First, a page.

How AI could help with early detection of breast cancer


Artificial intelligence can help patients at risk of breast cancer make smarter health decisions, new research suggests.

A deep-learning model developed by a team of researchers at the Massachusetts Institute of Technology can predict a woman’s breast-cancer risk using a mammogram up to five years in advance, according to a paper published this week in the peer-reviewed journal Radiology.

The new AI model is a more accurate predictor than traditional methods, the researchers say — and, unlike earlier models, is equally accurate for white and black women alike.

“Rather than taking a one-size-fits-all approach, we can personalize screening around a woman’s risk of developing cancer,” senior study author Regina Barzilay, an MIT professor who is also a breast-cancer survivor, said in a statement. “For example, a doctor might recommend that one group of women get a mammogram every other year, while another higher-risk group might get supplemental MRI screening.”

Breast cancer is the most commonly diagnosed cancer in U.S. women, next to some skin cancers. Research suggests that current breast-cancer screening guidelines are based on data from predominantly white populations. And though white women and black women get breast cancer at similar rates, black women’s breast-cancer death rates are about 40% higher than those of white women, according to the Centers for Disease Control and Prevention.

National cancer-care expenditures totaled an estimated $137.4 billion in 2010, and research shows that earlier breast-cancer detection can lead to lower treatment costs. Those costs can be significant, especially among younger women. Even when they had insurance, 50% of women under 40 paid $5,000 or more out-of-pocket to treat the disease, and 27% paid $10,000 or more, a 2017 study by The Pink Fund found.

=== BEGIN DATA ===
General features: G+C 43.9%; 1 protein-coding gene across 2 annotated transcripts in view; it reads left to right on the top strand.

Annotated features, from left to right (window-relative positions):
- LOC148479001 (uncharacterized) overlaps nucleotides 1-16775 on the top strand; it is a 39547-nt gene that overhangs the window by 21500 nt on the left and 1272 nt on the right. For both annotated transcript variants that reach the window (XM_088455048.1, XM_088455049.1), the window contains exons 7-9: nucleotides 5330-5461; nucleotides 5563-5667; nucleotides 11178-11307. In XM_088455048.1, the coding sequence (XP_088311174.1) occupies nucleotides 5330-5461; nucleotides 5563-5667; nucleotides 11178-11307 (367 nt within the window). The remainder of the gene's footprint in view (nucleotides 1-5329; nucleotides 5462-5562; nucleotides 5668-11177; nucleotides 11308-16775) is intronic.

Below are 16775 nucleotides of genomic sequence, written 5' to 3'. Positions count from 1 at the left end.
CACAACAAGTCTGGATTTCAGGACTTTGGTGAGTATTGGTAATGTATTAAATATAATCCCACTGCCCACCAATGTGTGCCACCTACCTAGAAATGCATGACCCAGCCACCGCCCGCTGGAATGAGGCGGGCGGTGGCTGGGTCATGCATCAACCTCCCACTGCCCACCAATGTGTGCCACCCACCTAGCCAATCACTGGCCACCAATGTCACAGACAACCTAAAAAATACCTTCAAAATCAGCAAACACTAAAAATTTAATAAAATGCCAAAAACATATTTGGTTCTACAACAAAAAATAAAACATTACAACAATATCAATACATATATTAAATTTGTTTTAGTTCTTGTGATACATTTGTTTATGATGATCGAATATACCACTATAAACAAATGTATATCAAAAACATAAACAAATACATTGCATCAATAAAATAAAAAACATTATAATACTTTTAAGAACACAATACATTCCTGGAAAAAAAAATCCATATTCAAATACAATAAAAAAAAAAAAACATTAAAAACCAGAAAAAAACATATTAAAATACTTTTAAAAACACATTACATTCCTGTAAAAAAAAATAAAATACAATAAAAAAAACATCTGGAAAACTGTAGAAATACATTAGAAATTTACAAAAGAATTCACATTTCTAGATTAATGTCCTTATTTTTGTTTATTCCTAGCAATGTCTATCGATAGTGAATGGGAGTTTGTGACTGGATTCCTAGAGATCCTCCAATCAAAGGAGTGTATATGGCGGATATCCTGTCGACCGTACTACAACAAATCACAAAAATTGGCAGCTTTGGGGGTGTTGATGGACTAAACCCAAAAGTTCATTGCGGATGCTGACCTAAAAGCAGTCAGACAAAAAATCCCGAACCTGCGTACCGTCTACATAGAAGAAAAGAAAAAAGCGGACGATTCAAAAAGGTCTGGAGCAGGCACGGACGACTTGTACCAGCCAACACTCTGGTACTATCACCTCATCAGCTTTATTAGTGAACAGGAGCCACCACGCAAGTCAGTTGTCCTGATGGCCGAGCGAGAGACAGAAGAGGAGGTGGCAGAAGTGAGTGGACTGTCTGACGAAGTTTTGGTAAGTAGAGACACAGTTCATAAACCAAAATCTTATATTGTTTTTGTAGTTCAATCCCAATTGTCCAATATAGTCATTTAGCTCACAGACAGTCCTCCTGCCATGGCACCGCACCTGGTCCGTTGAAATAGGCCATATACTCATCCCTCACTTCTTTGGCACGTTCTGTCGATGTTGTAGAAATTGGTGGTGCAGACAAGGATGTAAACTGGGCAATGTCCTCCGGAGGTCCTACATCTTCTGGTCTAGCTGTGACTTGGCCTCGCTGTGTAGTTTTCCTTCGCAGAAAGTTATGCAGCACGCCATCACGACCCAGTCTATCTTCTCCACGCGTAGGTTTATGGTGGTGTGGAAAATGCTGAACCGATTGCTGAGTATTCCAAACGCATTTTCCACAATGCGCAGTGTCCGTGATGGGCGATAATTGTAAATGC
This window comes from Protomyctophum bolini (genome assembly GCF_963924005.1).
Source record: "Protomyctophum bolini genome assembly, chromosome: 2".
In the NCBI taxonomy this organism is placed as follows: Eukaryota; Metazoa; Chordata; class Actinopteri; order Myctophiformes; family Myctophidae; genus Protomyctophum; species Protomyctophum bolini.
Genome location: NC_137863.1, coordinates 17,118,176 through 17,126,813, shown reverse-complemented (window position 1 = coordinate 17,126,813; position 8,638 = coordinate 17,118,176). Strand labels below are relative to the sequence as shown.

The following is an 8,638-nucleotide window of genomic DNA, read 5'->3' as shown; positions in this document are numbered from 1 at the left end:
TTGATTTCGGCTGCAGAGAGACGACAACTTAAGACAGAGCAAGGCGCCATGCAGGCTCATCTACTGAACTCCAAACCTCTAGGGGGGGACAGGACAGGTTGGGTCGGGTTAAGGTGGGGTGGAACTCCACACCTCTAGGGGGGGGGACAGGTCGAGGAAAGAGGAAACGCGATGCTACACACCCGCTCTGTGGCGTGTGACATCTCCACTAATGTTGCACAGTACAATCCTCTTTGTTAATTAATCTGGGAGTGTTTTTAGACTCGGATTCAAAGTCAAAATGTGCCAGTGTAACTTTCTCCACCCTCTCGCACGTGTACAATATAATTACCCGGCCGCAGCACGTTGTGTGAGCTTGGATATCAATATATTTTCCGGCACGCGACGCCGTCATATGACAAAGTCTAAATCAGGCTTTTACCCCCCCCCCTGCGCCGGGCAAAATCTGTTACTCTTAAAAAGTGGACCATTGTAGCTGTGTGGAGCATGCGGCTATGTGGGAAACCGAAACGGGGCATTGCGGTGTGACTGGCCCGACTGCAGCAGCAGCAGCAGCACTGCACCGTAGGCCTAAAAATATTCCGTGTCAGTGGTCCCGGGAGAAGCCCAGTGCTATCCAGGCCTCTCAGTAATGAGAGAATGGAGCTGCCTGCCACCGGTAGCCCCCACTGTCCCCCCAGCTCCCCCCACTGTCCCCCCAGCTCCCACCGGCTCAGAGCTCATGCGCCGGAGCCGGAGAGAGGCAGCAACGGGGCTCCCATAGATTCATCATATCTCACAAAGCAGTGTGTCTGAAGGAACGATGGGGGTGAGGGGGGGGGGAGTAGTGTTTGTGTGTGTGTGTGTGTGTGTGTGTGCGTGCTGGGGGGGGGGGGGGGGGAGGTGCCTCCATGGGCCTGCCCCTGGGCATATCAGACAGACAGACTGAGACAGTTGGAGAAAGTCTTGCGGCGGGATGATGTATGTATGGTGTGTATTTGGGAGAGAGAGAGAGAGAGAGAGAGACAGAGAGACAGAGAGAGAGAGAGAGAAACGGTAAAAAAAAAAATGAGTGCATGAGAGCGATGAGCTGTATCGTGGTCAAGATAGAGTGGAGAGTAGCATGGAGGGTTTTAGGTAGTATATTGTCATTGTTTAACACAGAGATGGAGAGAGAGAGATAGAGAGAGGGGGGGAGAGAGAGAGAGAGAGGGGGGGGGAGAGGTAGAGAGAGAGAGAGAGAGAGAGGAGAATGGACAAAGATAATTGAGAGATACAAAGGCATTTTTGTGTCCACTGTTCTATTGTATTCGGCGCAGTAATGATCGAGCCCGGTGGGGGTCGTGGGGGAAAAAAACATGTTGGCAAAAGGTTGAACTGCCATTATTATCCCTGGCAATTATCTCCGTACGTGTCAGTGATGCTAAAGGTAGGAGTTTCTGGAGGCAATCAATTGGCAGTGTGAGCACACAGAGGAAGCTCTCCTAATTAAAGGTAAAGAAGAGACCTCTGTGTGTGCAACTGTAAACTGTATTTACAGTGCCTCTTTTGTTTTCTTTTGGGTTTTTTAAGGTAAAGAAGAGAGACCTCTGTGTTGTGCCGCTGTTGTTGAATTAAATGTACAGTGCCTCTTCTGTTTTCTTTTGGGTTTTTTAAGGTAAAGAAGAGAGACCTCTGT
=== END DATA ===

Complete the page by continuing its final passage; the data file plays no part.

Women under 40 were twice as likely to pay up to $20,000 or more than older patients. And black women face a greater financial strain paying for breast cancer treatment, research suggests; 24% of black women compared to 11% of white women delayed or refused recommended treatment due to cost, and 14% of black women compared to 6% of white women lost their job due to breast cancer, a 2018 study from the University of North Carolina Gillings School of Public Health found.

See also: Opinion: How to fight the financial toxicity of cancer treatment

The MIT researchers trained the AI model on the mammograms of more than 60,000 patients at Massachusetts General Hospital, as well as their known cancer outcomes within five years. That allowed the model to learn “the subtle patterns in breast tissue that are precursors to malignant tumors,” according to a statement.

The goal was to use deep learning to leverage “subtle but informative cues” found on mammograms — which may not be detectable by humans — to create more effective risk models, according to the paper.

A resulting hybrid model, which used mammograms along with traditional risk-factor information, accurately put 31.2% of patients with cancer in the top-risk category — compared to the standard Tyrer-Cuzick risk-assessment model, which accurately placed 18.2% of breast-cancer patients.

The AI model also shows promise for the racial disparity in cancer detection and outcomes, the researchers said, as it outperformed the traditional model in both black and white women in the study.

The authors note that “further research is required to validate our model across institutions and vendors before it can be broadly implemented.”

“If validated and made available for widespread use, this could really improve on our current strategies to estimate risk,” said Allison Kurian, an oncologist and associate professor at Stanford University’s School of Medicine.

Get a daily roundup of the top reads in personal finance delivered to your inbox. Subscribe to MarketWatch’s free Personal Finance Daily newsletter. Sign up here.